A Vital Neuroprotective Mineral
As one of the body’s primary anti-stress nutrients, magnesium calms and quiets the system through a few primary mechanisms. One involves modulation and inhibition of the body’s primary excitatory receptor called the N-methyl-D-aspartate (NMDA) receptor. The excitatory amino acids, aspartate and glutamate are activators of this receptor, and when present in excess can kills brain cells in a process known as excitotoxicity. Magnesium is one of your primary protectors against this process. Recent studies also suggest that magnesium has protective effects against age-related mental decline, dementia, and Alzheimer’s disease23-25.
A Natural, Feel-Good Mineral
In addition to its role in regulating NMDA receptor function – magnesium serves a vital role in the function of the love, bonding, and anti-stress hormone oxytocin26. Like oxytocin, the calming, inhibitory neurotransmitter, GABA also requires sufficient magnesium for its proper function26 – as does dopamine, serotonin, and the opioid (endorphin) system as well28-32. In fact, all of your feel-good neurotransmitters and hormones need sufficient magnesium for their optimal functioning26-32.
Need Increases During Physical and Mental Stress
Those who are under chronic stress, or have experienced a recent trauma or injury, would especially benefit from additional amounts of magnesium, as greater amounts are loss during physical, chemical, or psychological stress, which have been shown to reduce the brain magnesium level. Magnesium also improves blood flow to the brain and other tissues via its vasodilatory action important in nutrient delivery and healing22.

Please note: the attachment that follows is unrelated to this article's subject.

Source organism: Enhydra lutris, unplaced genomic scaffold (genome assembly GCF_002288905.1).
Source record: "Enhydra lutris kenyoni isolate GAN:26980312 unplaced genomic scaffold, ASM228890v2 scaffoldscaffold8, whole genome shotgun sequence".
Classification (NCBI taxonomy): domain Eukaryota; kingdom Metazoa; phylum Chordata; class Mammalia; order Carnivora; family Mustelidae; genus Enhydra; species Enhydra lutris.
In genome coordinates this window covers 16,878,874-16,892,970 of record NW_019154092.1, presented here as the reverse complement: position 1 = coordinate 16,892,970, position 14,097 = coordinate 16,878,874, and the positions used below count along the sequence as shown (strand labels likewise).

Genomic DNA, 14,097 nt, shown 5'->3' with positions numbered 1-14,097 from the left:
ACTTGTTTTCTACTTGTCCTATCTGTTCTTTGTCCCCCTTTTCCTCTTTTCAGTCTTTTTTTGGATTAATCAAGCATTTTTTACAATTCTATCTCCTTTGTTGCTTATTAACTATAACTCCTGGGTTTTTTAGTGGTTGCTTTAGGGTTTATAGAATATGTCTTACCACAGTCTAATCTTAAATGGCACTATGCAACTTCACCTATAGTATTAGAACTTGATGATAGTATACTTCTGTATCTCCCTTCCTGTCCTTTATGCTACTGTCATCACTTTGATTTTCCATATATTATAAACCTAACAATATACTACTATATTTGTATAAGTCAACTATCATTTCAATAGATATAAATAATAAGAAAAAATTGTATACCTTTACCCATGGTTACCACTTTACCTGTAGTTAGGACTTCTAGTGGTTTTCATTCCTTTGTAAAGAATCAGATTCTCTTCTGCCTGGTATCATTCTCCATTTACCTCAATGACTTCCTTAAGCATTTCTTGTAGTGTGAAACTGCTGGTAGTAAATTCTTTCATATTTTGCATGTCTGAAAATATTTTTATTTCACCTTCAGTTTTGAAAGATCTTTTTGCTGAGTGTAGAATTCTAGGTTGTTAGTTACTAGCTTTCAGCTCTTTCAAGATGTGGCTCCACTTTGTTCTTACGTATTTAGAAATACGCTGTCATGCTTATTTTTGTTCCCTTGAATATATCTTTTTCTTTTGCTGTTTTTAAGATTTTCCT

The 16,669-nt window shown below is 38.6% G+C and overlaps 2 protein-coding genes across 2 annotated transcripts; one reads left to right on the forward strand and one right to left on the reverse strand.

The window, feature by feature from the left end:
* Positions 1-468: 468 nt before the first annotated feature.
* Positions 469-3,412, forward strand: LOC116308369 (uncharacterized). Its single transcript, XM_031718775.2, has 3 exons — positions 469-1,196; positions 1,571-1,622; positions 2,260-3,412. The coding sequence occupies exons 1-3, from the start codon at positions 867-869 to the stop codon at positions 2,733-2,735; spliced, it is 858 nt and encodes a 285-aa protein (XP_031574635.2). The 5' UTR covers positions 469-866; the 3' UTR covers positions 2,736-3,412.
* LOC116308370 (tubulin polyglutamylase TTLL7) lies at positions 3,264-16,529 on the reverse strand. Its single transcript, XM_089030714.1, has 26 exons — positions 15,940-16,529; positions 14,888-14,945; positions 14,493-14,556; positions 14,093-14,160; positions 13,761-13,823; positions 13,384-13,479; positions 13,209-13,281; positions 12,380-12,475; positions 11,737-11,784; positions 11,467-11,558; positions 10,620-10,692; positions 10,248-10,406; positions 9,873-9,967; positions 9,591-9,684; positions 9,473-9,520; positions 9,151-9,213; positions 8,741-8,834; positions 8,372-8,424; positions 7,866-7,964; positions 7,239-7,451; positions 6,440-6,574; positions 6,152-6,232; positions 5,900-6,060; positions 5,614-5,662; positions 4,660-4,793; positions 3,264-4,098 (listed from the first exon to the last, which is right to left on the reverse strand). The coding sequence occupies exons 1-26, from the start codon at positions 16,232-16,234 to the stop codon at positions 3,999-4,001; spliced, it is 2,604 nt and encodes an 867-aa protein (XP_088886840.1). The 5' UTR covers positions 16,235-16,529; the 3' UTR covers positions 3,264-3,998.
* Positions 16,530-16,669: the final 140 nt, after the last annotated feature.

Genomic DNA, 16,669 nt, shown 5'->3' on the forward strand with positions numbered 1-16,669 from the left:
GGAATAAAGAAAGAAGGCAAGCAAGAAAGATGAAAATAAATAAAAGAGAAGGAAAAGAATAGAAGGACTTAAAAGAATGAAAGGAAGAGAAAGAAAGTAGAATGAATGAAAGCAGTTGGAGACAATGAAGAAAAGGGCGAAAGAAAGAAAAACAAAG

When it comes to diagnosing magnesium deficiency, due to the fact that serum magnesium does not reflect intracellular magnesium stores – which make up more than 99% of the total body magnesium – most cases of magnesium deficiency are undiagnosed. Furthermore, because of decreases in food crop magnesium content, chronic diseases, medications (e.g. diuretics) – excess alcohol, refined sugar, caffeine, phosphoric acid (soda) consumption and the availability of refined and processed foods – the vast majority of people in western societies are at risk for magnesium deficiency33,34. Depending on your body weight – taking 200-800 mg per day (consult with your healthcare professional for the dose that best suits your needs) of a high-quality, highly bioavailable magnesium supplement – such as magnesium malate, taurinate, glycinate, or threonate will assist in correcting a deficiency, if present.
If you’re interested in improving your mood, cognitive function, stress tolerance, energy level, quality of sleep, and general state of well-being – optimizing your intake of this critically important nutrient should be at the very top of your list.
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Timothy M. Marshall, Ph.D.